Diffuse idiopathic skeletal hyperostosis (DISH) is a systemic non-inflammatory disease of unknown aetiology affecting the axial and appendicular skeleton. The disease is characterised by calcification of soft tissues including tendons, joint capsules, and ligamentous attachments to bone. A retrospective radiographic study was conducted to investigate the presence and distribution of the DISH in dogs. For this goal were revised medical records from the radiology service of Faculty of Veterinary Medicine Bucharest for dogs that had a radiographic report that described the presence of DISH at spine level. The signalments of all dogs were taken from their medical records. From 531 dogs of 19 breeds, 11 dogs (Cross breed = 3; Rottweiler = 3; Boxer = 2; Golden retriever = 2; German shepherd = 1) were diagnosed with DISH, representing 2.07%. Of these, 5 were females and 6 males, aged between 6 and 15 years (an average of 9.81 years). Following the radiographic evaluation, a total of 74 vertebral segments affected by DISH were identified, and the number of vertebral segments affected per dogs varied between 4 and 10. In all cases, the DISH was accompanied by spondylosis deformans. Although the presence of flowing calcification in the ventral aspects of adjacent vertebral bodies is conclusive for classification as DISH, however it is recommended obtaining supplementation data through modern imaging exams on the vertebral structures.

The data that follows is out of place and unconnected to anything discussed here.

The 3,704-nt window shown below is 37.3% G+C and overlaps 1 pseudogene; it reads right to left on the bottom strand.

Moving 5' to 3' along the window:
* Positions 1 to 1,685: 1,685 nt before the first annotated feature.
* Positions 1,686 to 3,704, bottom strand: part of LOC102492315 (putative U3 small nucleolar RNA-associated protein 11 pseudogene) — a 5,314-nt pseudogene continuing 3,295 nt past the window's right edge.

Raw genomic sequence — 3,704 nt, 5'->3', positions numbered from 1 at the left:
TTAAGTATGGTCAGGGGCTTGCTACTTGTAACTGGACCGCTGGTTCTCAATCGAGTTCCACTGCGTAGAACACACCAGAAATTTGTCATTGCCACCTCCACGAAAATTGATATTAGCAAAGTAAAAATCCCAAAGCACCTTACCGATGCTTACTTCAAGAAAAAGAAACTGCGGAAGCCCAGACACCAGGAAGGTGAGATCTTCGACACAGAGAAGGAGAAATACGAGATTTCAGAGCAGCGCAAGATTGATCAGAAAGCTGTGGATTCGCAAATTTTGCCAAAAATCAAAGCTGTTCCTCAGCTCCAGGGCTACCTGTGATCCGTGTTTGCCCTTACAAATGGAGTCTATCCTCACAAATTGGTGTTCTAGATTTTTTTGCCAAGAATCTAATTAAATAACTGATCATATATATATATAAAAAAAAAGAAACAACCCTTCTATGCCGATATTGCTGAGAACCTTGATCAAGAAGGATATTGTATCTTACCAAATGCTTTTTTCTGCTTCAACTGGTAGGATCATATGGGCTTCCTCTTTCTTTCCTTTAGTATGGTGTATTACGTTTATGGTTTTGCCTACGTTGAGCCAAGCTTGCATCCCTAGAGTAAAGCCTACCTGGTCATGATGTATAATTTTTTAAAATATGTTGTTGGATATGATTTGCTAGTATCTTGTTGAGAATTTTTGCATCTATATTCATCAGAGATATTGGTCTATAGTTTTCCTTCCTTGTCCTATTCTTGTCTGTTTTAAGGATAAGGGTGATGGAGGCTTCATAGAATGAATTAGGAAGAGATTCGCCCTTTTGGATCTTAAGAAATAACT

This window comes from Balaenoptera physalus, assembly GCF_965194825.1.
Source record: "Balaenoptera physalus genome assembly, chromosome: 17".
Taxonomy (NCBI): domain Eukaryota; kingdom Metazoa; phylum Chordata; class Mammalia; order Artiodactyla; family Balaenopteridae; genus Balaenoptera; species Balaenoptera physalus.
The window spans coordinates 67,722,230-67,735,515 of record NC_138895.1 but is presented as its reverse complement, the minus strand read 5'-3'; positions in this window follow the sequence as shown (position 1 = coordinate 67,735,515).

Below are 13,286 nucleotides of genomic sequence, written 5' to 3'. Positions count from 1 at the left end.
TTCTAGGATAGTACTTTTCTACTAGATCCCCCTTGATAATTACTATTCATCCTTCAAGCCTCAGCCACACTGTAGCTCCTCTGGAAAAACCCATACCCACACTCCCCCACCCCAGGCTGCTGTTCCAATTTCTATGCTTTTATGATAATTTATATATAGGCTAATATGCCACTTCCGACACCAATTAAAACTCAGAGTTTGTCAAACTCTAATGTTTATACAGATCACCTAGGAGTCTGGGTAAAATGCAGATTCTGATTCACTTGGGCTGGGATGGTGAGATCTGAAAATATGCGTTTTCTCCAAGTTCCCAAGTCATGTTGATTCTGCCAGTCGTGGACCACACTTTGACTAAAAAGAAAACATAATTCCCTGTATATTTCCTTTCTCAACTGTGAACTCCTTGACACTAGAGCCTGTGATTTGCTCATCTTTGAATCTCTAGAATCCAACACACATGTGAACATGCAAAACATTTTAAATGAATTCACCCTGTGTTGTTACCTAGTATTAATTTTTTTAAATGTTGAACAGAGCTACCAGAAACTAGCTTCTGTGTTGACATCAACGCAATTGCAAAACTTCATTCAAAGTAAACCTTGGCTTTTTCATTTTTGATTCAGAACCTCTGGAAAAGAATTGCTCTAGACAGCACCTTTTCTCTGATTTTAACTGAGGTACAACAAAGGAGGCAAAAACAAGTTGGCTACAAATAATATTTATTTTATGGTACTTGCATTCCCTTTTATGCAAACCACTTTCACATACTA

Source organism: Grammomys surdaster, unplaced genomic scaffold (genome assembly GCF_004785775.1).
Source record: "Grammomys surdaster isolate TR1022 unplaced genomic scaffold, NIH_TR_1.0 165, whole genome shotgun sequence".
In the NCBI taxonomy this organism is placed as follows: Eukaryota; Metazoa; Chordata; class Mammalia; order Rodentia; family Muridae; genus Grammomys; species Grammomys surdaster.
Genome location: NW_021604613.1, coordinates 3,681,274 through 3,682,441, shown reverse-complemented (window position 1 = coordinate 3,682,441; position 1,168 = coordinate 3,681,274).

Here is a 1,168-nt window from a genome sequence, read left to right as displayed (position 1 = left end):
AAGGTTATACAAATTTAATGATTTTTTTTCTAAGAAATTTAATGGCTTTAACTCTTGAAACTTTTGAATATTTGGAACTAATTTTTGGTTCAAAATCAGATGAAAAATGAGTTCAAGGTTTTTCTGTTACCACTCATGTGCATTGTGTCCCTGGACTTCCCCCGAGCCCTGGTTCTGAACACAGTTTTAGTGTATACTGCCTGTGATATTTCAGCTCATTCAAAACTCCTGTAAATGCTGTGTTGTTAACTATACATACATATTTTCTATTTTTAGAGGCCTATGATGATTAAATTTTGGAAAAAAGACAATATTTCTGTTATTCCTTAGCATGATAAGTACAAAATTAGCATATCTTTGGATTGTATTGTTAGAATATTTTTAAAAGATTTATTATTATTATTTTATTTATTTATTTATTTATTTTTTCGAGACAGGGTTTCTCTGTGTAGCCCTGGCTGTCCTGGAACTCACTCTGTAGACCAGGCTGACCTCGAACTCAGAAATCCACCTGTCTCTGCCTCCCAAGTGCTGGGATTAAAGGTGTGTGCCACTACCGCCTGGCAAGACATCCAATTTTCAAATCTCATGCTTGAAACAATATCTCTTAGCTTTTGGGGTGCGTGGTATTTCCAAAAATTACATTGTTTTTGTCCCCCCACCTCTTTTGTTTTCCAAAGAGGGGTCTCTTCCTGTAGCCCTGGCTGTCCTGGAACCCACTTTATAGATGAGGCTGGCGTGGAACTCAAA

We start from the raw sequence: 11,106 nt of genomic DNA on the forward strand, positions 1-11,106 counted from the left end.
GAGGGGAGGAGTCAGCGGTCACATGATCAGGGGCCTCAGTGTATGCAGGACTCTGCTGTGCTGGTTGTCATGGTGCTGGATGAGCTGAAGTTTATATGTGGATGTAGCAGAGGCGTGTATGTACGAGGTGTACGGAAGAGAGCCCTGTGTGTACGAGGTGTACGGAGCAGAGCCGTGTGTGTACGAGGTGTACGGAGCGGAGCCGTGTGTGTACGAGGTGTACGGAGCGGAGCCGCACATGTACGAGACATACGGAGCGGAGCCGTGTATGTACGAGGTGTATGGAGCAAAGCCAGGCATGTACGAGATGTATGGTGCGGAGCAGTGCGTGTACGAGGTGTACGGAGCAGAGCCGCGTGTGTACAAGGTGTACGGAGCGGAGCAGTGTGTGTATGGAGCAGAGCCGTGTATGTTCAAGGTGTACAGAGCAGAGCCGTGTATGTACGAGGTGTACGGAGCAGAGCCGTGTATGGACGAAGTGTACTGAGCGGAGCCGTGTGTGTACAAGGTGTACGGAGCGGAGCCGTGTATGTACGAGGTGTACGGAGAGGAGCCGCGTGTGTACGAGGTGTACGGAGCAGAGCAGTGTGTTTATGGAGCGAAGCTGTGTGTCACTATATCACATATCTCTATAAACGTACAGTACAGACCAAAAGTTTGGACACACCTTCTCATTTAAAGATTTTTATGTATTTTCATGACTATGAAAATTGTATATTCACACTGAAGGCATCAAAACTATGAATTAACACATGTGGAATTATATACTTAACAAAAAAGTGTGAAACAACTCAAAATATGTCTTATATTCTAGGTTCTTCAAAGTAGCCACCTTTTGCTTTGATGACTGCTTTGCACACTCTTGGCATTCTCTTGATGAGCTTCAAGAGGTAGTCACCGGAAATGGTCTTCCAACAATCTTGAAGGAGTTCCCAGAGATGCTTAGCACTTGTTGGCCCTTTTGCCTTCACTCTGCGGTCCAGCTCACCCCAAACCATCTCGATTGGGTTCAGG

Mihai Savescu, Alexandru Gabriel Neagu, Constantin Vlagioiu, Niculae Tudor, Teodoru Soare, Iulian Raus and Gabriel Predoi
Due to technological advances in bio-imaging in the last years, magnetic resonance imaging (MRI) is widely used as a noninvasive and non-irradiant tool for assessment and imaging diagnosis. In this study are presented two dogs with progressive clinical and neurological manifestations, following the discovered signs (head tilt and circling in the first case, respective epileptic seizures and ataxia in the second case), MRI evaluation was recommended. The imaging exams showed the presence of a mass, located in the third ventricle, with heterogeneous signal changes in conventional sequences T1, T2 and FLAIR. Unifying the imaging data with those of the histopathological examination it was possible to establish the diagnosis of choroid plexus carcinoma in both cases.